Bread Pudding Souffle with Whiskey Sauce
When I eat Bread Pudding Souffle, I always think of the Commander's saying, "If it ain't broke, fix it anyway." Bread pudding was already[ near perfection, but we combined Creole bread pudding with the light texture of a meringue and ended up with the restaurant's signature dessert, the single most sought-after dish in our family's restaurant history. The whiskey sauce itself is divine, but particularly so when generously poured over the piping hot souffle. Take it from me, this is no light dessert. Make the bread pudding and the sauce in advance, and make the meringue just before assembling and baking. Ti Martin, Restaurant Co-Owner]
- Total Time:
- 2 hr 20 min
- 30 min
- 1 hr
- 50 min
- 6 servings
- Bread Pudding:
- Butter, for greasing pan and ramekins
- 3/4 cup sugar
- 1 teaspoon ground cinnamon
- Pinch nutmeg
- 3 medium eggs
- 1 cup heavy cream
- 1 teaspoon vanilla extract
- 5 cups New Orleans French bread, cut into 1-inch cubes (see *Cook's Note)
- 1/3 cup raisins
- Whiskey Sauce:
- 1 cup heavy cream
- 1/2 tablespoon cornstarch
- 1 tablespoon water
- 3 tablespoons sugar
- 1/4 cup bourbon
- 9 medium egg whites, room temperature
- 1/4 teaspoon cream of tartar
- 3/4 cup sugar
*Cook's Note: New Orleans French bread is very light and tender. If another bread is used that is too dense, it will soak up all the custard and the recipe won't work.
Make the bread pudding: Preheat oven to 350 degrees F.
Grease an 8-inch square baking pan. Combine sugar, cinnamon, and nutmeg in a large bowl. Beat in the eggs until smooth, and then work in the heavy cream. Add the vanilla, stir to combine, and then the bread cubes. Let stand so that bread soaks up custard.
Place the raisins in the greased pan. Top with the bread mixture, which prevents the raisins from burning. Bake for approximately 25 to 30 minutes or until the pudding has a golden brown color and is firm to the touch. If a toothpick inserted in the pudding comes out clean, it is done. The mixture should be moist, not runny or dry. Cool to room temperature.
Make the whiskey sauce: Place cream in a small saucepan over medium heat, and bring to a boil. Whisk cornstarch and water together, and add to cream while whisking. Bring to a boil. Whisk and let simmer for a few seconds, taking care not to burn the mixture on the bottom. Remove from heat. Stir in the sugar and the bourbon. Taste to make sure the sauce has a thick consistency, a sufficiently sweet taste, and a good bourbon flavor. Cool to room temperature.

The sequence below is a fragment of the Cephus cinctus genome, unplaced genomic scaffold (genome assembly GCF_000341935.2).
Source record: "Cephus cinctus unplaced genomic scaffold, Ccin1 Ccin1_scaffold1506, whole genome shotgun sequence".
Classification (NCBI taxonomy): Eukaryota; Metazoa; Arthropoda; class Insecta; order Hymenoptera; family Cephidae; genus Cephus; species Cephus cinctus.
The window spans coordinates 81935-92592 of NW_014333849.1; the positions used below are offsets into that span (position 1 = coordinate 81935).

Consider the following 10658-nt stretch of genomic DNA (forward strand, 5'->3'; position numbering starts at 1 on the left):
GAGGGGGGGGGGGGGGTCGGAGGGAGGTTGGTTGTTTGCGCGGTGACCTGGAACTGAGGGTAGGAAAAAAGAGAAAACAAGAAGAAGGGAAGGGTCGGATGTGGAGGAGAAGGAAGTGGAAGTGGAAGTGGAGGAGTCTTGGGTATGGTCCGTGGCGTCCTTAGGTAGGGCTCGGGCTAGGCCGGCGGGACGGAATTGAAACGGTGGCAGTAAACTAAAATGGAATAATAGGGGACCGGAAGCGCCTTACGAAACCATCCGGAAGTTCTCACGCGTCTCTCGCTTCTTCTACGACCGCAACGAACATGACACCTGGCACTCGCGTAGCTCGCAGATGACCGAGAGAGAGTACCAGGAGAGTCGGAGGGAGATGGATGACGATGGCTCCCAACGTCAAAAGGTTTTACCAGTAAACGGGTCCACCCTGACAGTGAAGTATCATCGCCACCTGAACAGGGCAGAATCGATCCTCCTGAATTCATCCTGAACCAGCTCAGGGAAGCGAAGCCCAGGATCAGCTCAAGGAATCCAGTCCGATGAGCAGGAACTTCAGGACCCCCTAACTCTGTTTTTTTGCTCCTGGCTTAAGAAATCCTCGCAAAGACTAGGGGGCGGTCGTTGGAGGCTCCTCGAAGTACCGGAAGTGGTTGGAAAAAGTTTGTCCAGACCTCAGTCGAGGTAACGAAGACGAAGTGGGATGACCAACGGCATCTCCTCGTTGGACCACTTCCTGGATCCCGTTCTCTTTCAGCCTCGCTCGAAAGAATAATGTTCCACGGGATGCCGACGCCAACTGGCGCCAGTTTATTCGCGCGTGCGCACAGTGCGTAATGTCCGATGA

Make the meringue: Preheat oven to 350 degrees F.
Butter 6 (6-ounce) ramekins and set aside. Make certain that the bowl and whisk are completely clean. The egg whites should be completely free of yolk, and they will whip better if they are at room temperature. This dish needs a good, stiff meringue. In the bowl of an electric mixer (or in a large bowl with a hand mixer), whip egg whites and cream of tartar until foamy. Add the sugar gradually, and continue whipping until shiny and thick. Test with a clean spoon. If the whites stand up stiff, like shaving cream when you pull out the spoon, the meringue is ready. Do not over-whip, or the whites will break down and the souffle will not work.
In a large bowl, break half of the bread pudding into pieces using your hands or a spoon. Gently fold in 1/4 of the meringue, being careful not to lose the air in the whites. Add a portion of this base to each of the ramekins. Place the remaining bread pudding in the bowl, break into pieces, and carefully fold in the rest of the meringue. Top off the souffles with this lighter mixture. Smooth and shape tops with a spoon into a dome over the ramekin rim.
Bake immediately for approximately 20 minutes or until golden brown. Serve immediately. Using a spoon, at the table, poke a hole in the top of each souffle, and pour the room temperature whiskey sauce inside the souffle.
Professional Recipe: This recipe was provided by a chef, restaurant or culinary professional and makes a large quantity. The Food Network Kitchens chefs have not tested this recipe in the proportions indicated and therefore cannot make any representation as to the results.